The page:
Polish Coal Mine Disastor
- Coal mining sure is a dangerous occupation. It
seems because of all the demand, that more and
more mine accidents are happening.
One dead, 23 trapped after Polish coal mine blast
Tue Nov 21, 2006 3:13 PM ET
By Wojciech Zurawski
RUDA SLASKA, Poland (Reuters) - A gas explosion
killed at least one miner and trapped 23 others
underground in a deep coal mine in southern Poland on Tuesday, police said.
A police spokesman said the blast, which was
probably caused by methane, occurred at around
4:30 p.m. (1530 GMT) in a shaft about 1 km below ground.
"Some 23 people are (down) there right now and
there is absolutely no contact with them," he said.
A spokesman for the coal mine in the town of Ruda
Slaska, around 300 km (190 miles) southwest of
the capital Warsaw, said rescue work was in
progress but was likely to take some time.
"It is hard to say exactly what is going on there
right now," Zbigniew Madej, spokesman for the
state-run Polish Coal Company, told Polish All News television.
Local television said that at least one other
person had died in the mine but police were not able to confirm this.
Miner Andrzej Labus, who was in a nearby mine
shaft when the blast occurred, told Reuters he
had heard a loud explosion and feared the worst.
"There was a huge blast and suddenly everything
turned black. We were terribly scared," he said.
The mine, Halemba, is one of the oldest in Poland
and has been in operation since 1957.
It lies at the heart of Silesia's industrial belt
and has seen several disasters in the past. In
1990, 19 miners were killed in the same pit after a gas explosion.
The town of Ruda Slaska has also suffered deaths
from its other mines and as recently as July four
miners were killed in another incident in a
different pit, Polish television reported.
Families of the trapped miners gathered at the
mine as news of the blast spread.
"Me and my son we are waiting for my husband,"
said Barbara Luczakiewicz, the wife of one of the
trapped men. "We hope he will get out of there. I
am very scared but I haven't lost hope."
Prime Minister Jaroslaw Kaczynski was on his way
to the mine, a government spokesman said.
RUDA SLASKA, Poland A small reconnaissance team
was sent deep into a coal mine Wednesday to
locate 15 workers missing more than 3,000 feet
underground after an explosion, but it had to
withdraw because gas levels were too high.
The digging was halted after high concentrations
of gas raised fears of a second blast at the
Halemba mine in southern Poland, where eight coal
miners were killed Tuesday, officials and rescue crews said.
"Any spark could cause another explosion and more
victims," rescue worker Boguslaw Ozog said.
Teams recovered six bodies from the scene of the
blast in the southern city of Ruda Slaska, said
Zbigniew Madej, a spokesman for the mine's
operator. Another two bodies have been found but
could not be reached because of the high concentration of methane gas.
Locator devices carried by the missing miners
were emitting no signals, officials said.
"This is probably the most difficult and
dangerous rescue action in Poland in many years,"
Dominik Kolorz, of miners' Solidarity trade union said on TVN24.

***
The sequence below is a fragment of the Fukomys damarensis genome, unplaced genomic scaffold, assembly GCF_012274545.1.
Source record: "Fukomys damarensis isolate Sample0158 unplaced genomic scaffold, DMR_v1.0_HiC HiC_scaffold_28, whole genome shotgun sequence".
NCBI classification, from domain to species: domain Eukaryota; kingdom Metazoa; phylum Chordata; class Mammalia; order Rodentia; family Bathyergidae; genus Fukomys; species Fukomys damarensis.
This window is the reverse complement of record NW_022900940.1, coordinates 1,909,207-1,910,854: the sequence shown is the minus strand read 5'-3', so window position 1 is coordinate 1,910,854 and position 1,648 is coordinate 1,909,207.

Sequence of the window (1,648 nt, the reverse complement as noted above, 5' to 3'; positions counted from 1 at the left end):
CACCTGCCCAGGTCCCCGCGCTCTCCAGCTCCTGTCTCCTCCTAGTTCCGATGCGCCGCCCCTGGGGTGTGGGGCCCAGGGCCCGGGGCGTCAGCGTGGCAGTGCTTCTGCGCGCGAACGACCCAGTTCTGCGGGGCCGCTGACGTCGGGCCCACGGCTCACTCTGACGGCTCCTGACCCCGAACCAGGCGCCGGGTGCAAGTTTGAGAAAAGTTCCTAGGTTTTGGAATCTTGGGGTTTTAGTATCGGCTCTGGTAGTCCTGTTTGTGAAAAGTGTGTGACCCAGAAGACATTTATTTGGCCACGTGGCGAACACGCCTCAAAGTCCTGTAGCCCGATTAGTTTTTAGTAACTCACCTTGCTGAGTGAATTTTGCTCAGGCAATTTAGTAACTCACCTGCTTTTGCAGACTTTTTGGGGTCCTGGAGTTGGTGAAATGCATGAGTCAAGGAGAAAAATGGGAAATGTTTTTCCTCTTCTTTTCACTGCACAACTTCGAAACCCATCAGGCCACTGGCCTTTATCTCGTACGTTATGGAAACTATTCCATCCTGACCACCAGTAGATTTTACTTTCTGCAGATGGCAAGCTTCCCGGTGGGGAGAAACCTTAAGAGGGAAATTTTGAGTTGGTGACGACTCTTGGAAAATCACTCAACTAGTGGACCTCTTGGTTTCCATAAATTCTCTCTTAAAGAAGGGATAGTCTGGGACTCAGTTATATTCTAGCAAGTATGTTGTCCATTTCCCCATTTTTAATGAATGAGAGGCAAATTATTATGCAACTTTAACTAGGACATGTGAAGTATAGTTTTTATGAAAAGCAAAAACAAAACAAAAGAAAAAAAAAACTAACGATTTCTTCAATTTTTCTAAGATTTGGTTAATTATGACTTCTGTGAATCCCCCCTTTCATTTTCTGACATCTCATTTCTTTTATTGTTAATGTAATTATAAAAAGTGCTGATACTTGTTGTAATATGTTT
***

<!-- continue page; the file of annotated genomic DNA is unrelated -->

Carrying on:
Andrzej Pytlik, 30, whose brother-in-law was one
of the miners involved, stayed with his sister
until 2 a.m. at the mine's canteen and returned
early Wednesday. He said the bodies had not yet
been identified and it was not known whether his
sister's husband, Krystian Gaszka, was among the dead or the missing.
"It's the worst _ she's been crying the whole
time," he said, adding that Gaszka had been
filling in on a shift that he had not been scheduled to work.
Pytlik said his sister was still clinging to hope
but that he, a miner himself, had given up.
"I work in the mines and I know that hope is
scant because that's the truth," he said, holding back tears.
After meeting with family members at the mine,
President Lech Kaczynski canceled a Wednesday
trip to Georgia and a Friday trip to Romania. "I
should be here ... even though these were very important visits," he said.
Labor Minister Anna Kalata promised substantial
financial assistance for the families.
The miners, between the ages of 21 and 59, were
trying to retrieve equipment that had to be
abandoned months ago in a section of the mine
that was closed in March due to the gas.
The affected shaft was closed in March because
high gas concentrations made further work there
too dangerous, said Grzegorz Pawlaszek, head of the state-owned Coal Co.
However, equipment worth $23 million was left
behind and the team was sent in to retrieve it
under the supervision of specialists.
Inside the mine complex, officials and priests
were counseling distraught relatives seeking word on missing loved-ones.
Zbigniew Nowak, 30, a miner saved after a cave-in
in the same part of the Halemba mine in February,
lit a candle with his wife and daughter at the mine's gate.
"Down there, waiting for rescue, you think of
everything, of your life, your family, how things
were and how they could have been," said Nowak,
who spent five days trapped underground.
Labor unions complain that a lack of investment
and massive layoffs in recent years have resulted
in falling safety standards at the nation's mines.
The nearly 50-year-old Halemba mine, located in
the heart of the Silesia industrial region, is
one of the oldest in the country, and has a record of serious accidents.
In 1990, 19 miners were killed and 20 injured in
a gas explosion at the mine. In 1991, five miners were killed in a cave-in.
Poland's worst mining accidents were in 1974 and
1979 when explosions killed 34 miners each at the
Czechowice-Dziedzice in Silesia and the Dymitrow mine in Bytom.